An options strategy is all about assessing the probabilities of future outcomes. For that matter, all of investing is predicated on placing probabilities on events yet to occur.What is the Fed likely to say next month? Is XYZ Company likely to exceed earnings estimates next quarter? How likely is an XYZ March 2014 call option to expire in the money? Each answer has some probability attached to it. Luckily for the markets, there are ways to express one’s view based on these probabilities.
This month we hone in on a topic that is raising questions lately: What happens when interest rates rise? And what probabilities should be placed on certain outcomes if and when they do?
From an options perspective, these questions set the table for a discussion of the relative opportunities portfolio managers face in today’s environment. Specifically, many capital allocators have grown accustomed to placing a large segment of their portfolios in fixed income securities. However, given the potential risks associated with a changing rate environment and an increasing interest in options-based strategies, a change of the guard could be upon us.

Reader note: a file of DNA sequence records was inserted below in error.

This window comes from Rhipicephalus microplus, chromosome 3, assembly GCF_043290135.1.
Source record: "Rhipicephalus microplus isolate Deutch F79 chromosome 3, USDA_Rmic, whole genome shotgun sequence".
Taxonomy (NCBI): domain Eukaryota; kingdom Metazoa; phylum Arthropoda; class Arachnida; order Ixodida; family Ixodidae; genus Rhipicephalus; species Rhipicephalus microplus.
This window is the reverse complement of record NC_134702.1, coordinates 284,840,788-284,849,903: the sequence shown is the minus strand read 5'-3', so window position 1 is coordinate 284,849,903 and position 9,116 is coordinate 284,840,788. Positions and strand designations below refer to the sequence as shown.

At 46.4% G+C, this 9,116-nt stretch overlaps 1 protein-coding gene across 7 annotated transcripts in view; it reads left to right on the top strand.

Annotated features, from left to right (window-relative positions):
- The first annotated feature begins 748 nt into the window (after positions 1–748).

Back to our probability analysis for 2014. Let’s begin with fixed income. In the assumptions below we generate a range of return outcomes for two commonly held ETFs:
At first glance, the results come as no surprise. In a rising rate environment, bond prices fall, and in a falling rate environment, returns look somewhat attractive, all things being equal. But when we ascribe probabilities (feel free to place values as you see fit) to each of the returns, the fixed income portion of a portfolio doesn’t look very appealing.
To combat this rather lackluster set of outcomes, we present an options probability matrix that demonstrates the expected value of a set of trades using option pricing on the S&P 500 Index (using the SPY ETF) as of 12/20/2013.
The three examples in this table are representative of basic trades that an investor could put on to express different levels of risk aversion in the equity markets. The first trade is a standard buy-write where the investor is long the SPY and writes a 50-delta at-the-money call (defined as the Dec 2014 182 call). In this example, we are buffered on the downside by the written call, but capped out on the long position at 7%. In a strong market rally, this trade will lag the market.